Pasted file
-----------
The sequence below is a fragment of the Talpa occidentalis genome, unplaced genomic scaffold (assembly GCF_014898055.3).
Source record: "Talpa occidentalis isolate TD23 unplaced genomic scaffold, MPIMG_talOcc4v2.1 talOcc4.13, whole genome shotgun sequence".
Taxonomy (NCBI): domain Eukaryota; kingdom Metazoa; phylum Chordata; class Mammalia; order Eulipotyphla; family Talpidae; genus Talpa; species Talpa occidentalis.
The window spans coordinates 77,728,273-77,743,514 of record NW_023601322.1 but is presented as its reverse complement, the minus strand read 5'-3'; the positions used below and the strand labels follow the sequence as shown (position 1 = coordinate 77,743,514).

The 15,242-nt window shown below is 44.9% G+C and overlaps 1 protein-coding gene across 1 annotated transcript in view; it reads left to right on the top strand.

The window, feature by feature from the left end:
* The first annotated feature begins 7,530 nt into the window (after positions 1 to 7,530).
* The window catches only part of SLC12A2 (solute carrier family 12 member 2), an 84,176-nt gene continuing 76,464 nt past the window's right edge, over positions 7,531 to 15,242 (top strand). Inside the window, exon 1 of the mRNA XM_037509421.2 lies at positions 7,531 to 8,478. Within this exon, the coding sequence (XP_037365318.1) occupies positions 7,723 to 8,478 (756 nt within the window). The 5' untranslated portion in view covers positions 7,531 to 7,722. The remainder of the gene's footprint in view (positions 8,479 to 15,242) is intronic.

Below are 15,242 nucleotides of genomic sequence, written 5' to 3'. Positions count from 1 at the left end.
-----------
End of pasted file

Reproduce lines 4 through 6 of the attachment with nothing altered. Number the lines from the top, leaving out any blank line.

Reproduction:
The window spans coordinates 77,728,273-77,743,514 of record NW_023601322.1 but is presented as its reverse complement, the minus strand read 5'-3'; the positions used below and the strand labels follow the sequence as shown (position 1 = coordinate 77,743,514).

The 15,242-nt window shown below is 44.9% G+C and overlaps 1 protein-coding gene across 1 annotated transcript in view; it reads left to right on the top strand.

The window, feature by feature from the left end: